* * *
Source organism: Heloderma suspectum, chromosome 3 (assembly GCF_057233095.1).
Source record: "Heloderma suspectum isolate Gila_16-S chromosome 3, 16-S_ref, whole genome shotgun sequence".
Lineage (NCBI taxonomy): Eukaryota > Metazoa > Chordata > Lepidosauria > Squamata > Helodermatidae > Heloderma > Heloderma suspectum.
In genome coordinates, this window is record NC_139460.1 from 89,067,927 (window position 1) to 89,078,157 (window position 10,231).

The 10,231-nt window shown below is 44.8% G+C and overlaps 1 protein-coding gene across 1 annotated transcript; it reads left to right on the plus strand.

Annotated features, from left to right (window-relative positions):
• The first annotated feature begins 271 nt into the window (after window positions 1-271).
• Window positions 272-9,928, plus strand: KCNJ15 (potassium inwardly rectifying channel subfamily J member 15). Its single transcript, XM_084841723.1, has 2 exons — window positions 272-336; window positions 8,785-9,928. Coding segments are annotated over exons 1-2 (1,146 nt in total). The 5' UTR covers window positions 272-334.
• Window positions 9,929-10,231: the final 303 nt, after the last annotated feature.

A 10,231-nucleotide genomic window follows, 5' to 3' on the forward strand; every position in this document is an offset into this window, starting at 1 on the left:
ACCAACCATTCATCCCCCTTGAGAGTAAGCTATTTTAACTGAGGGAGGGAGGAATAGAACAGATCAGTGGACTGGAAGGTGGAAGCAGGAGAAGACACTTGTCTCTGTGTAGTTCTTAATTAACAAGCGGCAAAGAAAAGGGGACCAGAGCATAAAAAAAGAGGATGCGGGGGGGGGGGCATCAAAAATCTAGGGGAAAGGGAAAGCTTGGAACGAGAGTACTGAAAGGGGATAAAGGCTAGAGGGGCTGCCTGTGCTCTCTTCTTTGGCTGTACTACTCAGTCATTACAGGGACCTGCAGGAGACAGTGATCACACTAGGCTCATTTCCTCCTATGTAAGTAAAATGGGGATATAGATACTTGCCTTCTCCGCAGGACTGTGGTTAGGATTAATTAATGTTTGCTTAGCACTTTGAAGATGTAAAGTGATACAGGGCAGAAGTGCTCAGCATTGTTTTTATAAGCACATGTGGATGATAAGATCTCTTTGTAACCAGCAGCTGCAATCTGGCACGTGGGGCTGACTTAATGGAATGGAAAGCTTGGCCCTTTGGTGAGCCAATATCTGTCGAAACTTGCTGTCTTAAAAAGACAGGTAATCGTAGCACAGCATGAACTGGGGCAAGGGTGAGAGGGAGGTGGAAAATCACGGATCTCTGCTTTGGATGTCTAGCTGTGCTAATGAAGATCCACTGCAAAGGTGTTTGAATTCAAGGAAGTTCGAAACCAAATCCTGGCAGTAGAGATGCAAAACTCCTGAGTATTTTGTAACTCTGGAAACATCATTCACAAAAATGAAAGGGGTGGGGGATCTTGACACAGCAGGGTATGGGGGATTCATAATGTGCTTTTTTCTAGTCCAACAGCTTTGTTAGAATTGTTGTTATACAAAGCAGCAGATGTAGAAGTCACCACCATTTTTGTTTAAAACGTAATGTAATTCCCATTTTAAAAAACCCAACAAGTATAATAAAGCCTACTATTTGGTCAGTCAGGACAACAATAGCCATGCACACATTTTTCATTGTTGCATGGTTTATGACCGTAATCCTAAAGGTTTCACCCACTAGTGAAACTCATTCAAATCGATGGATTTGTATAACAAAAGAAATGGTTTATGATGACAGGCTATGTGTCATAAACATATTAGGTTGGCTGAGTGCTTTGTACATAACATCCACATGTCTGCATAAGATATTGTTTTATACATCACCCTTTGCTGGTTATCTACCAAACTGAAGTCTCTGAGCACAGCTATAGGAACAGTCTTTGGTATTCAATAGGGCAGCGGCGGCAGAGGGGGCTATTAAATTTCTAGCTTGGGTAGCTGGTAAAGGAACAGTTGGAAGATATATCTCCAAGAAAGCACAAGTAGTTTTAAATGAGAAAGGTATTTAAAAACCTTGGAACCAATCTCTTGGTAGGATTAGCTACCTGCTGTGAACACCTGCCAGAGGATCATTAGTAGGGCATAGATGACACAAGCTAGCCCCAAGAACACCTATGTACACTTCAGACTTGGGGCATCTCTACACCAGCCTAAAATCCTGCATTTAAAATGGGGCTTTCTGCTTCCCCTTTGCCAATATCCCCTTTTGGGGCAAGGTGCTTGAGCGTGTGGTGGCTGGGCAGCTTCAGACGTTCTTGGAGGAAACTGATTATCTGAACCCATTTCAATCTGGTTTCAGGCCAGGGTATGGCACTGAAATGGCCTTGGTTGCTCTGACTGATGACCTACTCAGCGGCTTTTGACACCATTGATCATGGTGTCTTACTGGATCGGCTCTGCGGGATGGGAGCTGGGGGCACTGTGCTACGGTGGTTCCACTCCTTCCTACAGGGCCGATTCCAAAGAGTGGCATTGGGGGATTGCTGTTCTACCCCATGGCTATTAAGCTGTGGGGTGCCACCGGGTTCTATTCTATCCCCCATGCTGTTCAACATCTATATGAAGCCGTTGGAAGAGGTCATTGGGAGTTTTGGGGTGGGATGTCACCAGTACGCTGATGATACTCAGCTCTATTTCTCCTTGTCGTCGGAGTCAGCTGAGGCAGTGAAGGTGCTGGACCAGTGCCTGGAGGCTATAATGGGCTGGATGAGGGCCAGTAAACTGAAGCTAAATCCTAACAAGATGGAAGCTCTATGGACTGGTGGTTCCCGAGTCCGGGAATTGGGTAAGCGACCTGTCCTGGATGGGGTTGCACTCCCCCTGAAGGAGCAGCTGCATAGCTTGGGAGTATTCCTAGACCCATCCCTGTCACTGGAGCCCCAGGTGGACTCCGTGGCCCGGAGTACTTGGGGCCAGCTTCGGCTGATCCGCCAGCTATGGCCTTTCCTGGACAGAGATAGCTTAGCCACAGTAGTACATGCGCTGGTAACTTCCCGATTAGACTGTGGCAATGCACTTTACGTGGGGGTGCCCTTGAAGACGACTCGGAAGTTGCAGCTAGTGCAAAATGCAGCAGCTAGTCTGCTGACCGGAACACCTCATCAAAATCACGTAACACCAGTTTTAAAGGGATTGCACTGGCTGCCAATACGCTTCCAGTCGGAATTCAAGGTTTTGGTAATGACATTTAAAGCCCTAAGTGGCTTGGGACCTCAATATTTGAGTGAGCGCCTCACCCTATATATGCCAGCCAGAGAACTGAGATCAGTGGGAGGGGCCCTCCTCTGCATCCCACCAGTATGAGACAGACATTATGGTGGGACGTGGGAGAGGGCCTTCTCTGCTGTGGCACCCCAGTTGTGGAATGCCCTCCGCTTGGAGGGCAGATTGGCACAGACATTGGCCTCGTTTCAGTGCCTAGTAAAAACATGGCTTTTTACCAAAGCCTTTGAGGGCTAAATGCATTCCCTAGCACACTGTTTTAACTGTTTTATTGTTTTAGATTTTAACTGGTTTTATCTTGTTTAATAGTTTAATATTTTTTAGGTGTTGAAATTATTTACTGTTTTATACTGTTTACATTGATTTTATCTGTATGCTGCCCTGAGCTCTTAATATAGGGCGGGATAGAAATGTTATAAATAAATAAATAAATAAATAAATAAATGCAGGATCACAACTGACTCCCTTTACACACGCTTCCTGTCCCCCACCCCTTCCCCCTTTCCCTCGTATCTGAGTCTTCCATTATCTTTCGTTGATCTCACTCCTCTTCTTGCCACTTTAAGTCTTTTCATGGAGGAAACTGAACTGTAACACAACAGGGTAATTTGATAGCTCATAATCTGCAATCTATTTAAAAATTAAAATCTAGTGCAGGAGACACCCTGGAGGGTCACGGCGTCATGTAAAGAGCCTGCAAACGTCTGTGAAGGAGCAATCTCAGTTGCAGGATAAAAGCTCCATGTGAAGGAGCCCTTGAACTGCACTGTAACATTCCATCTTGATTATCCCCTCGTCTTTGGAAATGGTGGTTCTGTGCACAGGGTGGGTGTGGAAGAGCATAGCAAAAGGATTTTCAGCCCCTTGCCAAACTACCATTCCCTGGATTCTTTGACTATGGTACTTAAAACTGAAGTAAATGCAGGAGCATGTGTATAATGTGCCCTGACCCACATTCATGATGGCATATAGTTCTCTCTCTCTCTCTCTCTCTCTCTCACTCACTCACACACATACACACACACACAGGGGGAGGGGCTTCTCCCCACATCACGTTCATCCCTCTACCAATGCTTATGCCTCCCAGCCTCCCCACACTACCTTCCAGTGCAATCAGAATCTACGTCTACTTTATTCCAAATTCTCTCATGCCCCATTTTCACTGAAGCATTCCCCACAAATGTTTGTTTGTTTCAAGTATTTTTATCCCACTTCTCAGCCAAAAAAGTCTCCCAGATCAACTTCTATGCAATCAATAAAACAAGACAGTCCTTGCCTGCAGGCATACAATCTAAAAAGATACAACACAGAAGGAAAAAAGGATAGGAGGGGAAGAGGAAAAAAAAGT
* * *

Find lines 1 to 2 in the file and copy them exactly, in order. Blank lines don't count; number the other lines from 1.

Source organism: Heloderma suspectum, chromosome 3 (assembly GCF_057233095.1).
Source record: "Heloderma suspectum isolate Gila_16-S chromosome 3, 16-S_ref, whole genome shotgun sequence".